November 7, 1929 - Sir Sultan Mohamed Shah, Aga Khan III wrote an article which was printed in 'The Times', London regarding the British policy in India. He talked about the history of the British rule in India, the will of the British nation to establish dominion status, the adjustment of the relations between the Indian States and a Dominion India, the freedom for Burma, the withdrawal of the British Army, the need for Indian statesmanship. ( 845)
May 1, 1929 - Sir Sultan Mohamed Shah, Aga Khan III gave an interview to the Daily Express in Nice, and discussed the Simon Commission, the Hindu-Muslim relations, solution to the problem of poverty in India and also paid a tribute to King George V. The interview was printed in 'The Times', London on November 7, 1929.
Sir Sultan Mohamed Shah, Aga Khan III married Mlle. Andre Carron , the mother of Prince Sadrudin, at Aix-le-Bains, France.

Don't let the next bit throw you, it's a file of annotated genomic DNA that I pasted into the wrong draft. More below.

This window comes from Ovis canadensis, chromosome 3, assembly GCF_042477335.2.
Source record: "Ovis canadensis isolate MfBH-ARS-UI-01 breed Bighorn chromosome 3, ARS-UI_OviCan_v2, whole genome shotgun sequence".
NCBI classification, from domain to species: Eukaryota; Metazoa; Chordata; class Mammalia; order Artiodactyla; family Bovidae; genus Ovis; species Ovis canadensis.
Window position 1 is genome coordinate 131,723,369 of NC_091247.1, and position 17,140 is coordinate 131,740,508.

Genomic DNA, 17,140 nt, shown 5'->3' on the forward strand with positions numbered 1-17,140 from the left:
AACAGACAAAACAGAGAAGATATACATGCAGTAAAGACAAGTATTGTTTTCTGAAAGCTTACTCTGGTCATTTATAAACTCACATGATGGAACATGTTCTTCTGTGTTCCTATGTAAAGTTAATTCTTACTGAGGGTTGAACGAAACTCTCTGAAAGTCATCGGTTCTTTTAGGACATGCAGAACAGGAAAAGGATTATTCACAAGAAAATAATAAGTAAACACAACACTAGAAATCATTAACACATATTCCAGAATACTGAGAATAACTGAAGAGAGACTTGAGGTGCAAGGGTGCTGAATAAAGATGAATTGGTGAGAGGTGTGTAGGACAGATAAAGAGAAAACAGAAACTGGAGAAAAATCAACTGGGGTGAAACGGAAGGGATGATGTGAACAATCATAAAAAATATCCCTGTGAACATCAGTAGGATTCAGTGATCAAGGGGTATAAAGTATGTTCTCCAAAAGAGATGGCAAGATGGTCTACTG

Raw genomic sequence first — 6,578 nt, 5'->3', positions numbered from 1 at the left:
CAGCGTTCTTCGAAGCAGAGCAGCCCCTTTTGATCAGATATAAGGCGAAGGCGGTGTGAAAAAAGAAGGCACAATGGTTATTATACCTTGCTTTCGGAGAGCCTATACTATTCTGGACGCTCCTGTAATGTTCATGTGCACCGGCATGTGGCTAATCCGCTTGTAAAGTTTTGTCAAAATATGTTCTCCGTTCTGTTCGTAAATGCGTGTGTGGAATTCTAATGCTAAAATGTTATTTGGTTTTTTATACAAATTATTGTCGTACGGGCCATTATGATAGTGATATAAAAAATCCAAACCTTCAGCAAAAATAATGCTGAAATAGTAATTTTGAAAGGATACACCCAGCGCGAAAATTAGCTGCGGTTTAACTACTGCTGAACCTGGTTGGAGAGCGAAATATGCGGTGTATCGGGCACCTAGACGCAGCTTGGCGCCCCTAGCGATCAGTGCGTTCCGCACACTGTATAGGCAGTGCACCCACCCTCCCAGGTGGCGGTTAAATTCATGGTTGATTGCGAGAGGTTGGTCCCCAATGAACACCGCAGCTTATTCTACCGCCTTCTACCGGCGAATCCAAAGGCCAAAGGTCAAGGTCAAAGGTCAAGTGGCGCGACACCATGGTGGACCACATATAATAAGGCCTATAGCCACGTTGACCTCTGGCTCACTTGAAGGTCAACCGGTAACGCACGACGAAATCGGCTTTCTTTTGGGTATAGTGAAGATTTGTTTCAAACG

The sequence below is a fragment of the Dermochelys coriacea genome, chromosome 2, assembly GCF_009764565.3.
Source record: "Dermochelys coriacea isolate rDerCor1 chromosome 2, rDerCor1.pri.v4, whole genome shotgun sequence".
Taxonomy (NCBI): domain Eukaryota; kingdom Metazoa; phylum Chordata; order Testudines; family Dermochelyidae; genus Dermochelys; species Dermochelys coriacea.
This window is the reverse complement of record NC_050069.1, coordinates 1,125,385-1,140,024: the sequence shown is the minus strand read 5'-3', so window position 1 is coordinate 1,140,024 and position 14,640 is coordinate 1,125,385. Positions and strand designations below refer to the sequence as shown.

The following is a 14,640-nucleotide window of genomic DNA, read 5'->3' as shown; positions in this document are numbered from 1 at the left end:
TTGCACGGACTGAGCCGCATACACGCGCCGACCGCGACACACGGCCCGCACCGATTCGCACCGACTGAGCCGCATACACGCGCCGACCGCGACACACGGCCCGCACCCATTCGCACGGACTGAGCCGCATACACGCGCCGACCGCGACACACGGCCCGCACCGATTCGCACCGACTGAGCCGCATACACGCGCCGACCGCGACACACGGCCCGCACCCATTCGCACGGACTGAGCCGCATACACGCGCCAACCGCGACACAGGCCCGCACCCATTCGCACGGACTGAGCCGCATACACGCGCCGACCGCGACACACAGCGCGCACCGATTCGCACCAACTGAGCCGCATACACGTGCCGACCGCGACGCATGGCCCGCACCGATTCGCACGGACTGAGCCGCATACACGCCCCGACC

December 31, 1928 - Sir Sultan Mohamed Shah, Aga Khan III presided at the All-India All Parties Moslem Conference in Delhi and a grand reception was given in his honour. Sir Sultan Mohamed Shah, Aga Khan III also gave the Presidential address wherein he talked about the future of the Muslims in India, the importance of unity between the nation and also touched on the topic of the slaughter of cows.
October 12, 1928 - Sir Sultan Mohamed Shah, Aga Khan III wrote two articles regarding the dominion status for India, the rights of the minorities, especially Muslims, the defence of India and other important issues which was printed in 'The Times' London, on two consecutive days. ( 813)
June 17, 1928 - Sir Sultan Mohamed Shah, Aga Khan III sent a message to the East India Association from Paris regarding the future of the mill industry in Bombay. The full report and text was printed in 'The Times of India', Bombay, June 19, 1928.
December 10th to 30th 1927 - Sir Sultan Mohamed Shah, Aga Khan III visited the Jamats of Mumbai, India.